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What is Stock and Scion?
Stock and scion are important terms in horticulture, particularly when it comes to grafting trees. Grafting is the process of joining two different plants together to create a single plant that shares the traits of both.
This technique is commonly used to produce fruit trees with desirable qualities, such as disease resistance, improved fruit size or flavour, and increased hardiness.
In grafting, the plant that provides the root system and lower portion of the stem is known as the stock, while the plant that provides the upper portion of the stem, including the branches and fruiting wood, is called the scion. The stock and scion are joined together in a process called union, which results in the creation of a new plant.
Let's take a closer look at what stock and scion are, and how they are used in grafting.
What is Stock?
The stock is the plant onto which the scion is grafted. It provides the root system and the lower portion of the stem. The stock is typically chosen for its vigour, hardiness, and disease resistance. It must also be closely related to the scion, as this will affect how well the two plants will grow together.
The stock is usually grown from seed or propagated vegetatively, depending on the species. For example, many fruit trees are grown from seed, while grapevines are usually propagated vegetatively from cuttings.
When choosing a stock, it's important to consider the characteristics of the scion. For example, if the scion is known to be susceptible to a certain disease, the stock should be chosen for its resistance to that disease. Similarly, if the scion is known to require a particular type of soil or climate, the stock should be chosen for its ability to thrive in those conditions.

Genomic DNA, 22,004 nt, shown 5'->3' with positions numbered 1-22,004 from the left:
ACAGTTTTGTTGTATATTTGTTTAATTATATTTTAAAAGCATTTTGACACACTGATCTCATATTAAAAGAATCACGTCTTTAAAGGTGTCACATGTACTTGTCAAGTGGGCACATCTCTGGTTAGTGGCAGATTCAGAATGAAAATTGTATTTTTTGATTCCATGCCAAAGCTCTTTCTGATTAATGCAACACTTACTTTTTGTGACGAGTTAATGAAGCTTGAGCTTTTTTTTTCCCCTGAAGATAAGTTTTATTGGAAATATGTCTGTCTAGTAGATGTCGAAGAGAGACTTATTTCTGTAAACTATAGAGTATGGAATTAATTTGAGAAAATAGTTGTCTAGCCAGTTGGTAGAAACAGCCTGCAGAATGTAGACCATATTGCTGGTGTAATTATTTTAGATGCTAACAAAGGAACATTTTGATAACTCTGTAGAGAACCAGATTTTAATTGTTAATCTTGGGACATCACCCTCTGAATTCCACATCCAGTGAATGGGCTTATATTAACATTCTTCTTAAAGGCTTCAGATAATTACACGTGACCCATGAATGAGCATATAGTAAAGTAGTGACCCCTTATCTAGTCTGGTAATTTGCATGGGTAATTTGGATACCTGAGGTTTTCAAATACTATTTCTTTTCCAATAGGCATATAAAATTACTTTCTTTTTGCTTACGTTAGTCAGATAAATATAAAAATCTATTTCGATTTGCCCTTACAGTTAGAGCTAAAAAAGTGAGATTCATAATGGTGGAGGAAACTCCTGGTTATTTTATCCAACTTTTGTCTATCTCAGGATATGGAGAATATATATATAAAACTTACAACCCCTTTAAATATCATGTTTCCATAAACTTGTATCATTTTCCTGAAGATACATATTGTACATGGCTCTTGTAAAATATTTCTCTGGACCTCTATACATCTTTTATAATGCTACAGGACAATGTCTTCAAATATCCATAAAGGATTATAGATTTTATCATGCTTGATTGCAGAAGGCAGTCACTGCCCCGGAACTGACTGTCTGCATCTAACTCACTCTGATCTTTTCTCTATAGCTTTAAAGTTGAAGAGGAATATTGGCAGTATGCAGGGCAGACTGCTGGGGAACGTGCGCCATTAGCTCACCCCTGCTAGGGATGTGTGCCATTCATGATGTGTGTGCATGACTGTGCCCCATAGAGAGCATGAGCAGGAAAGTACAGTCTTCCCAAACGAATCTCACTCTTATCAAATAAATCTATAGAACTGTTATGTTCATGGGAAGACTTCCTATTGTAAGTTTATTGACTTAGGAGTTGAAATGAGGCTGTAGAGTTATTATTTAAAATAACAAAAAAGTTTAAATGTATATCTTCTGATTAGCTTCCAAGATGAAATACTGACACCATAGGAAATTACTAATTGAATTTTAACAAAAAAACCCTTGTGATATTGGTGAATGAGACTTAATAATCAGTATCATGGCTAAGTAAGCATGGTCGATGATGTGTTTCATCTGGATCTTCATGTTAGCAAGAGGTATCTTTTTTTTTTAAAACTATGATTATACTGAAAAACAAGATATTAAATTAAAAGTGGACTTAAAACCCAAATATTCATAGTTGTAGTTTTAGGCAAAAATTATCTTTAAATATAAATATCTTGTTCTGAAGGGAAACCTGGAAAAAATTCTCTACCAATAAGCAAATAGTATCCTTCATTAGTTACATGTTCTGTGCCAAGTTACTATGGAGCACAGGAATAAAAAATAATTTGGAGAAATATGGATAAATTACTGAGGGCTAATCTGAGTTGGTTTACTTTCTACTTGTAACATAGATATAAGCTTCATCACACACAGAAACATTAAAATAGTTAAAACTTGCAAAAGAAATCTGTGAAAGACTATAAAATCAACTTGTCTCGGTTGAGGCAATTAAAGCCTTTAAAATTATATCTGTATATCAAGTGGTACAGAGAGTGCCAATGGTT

What is Scion?
The scion is the plant that is grafted onto the stock. It provides the upper portion of the stem, including the branches and fruiting wood. The scion is chosen for its desirable characteristics, such as disease resistance, improved fruit size or flavor, or increased hardiness.
The scion is usually taken from a mature tree of the desired variety, and is typically a cutting about six to eight inches long. The cutting is taken during the dormant season, when the tree is not actively growing. It is important to take the cutting from a healthy tree, and to ensure that it is free of pests and disease.
Once the scion has been cut, it is typically stored in a cool, moist environment until it is ready to be grafted onto the stock. This helps to prevent the scion from drying out, and increases the chances of successful grafting.
The scion is attached to the stock using a variety of techniques, depending on the species and the desired outcome. The most common technique is called whip grafting, in which the scion and stock are joined at a diagonal angle to create a strong union.
Why is Grafting Used?
Grafting is used in horticulture for a variety of reasons. One of the main reasons is to produce fruit trees with desirable traits.
For example, a scion from a tree with particularly sweet fruit may be grafted onto a stock that is known for its hardiness and disease resistance. The resulting tree will have both desirable traits, and will produce fruit that is both sweet and disease-resistant.
Grafting is also used to propagate trees that are difficult to grow from seed. For example, some fruit trees may not produce viable seed, or may produce seed that does not grow true to type. By grafting a scion from a mature tree onto a suitable stock, it is possible to create a new tree that is genetically identical to the original.
In addition, grafting can be used to repair damaged trees or to shape them into specific forms. For example, if a tree has been damaged by disease or injury, a scion from a healthy tree may be grafted onto the damaged tree to help it recover. Similarly, if a tree is desired to have a specific shape or form, it may be grafted onto a stock that has the desired growth habit.
Grafting is also used in the production of ornamental plants. By grafting different varieties or species of plants together, it is possible to create unique and interesting plants that combine the desirable traits of each.
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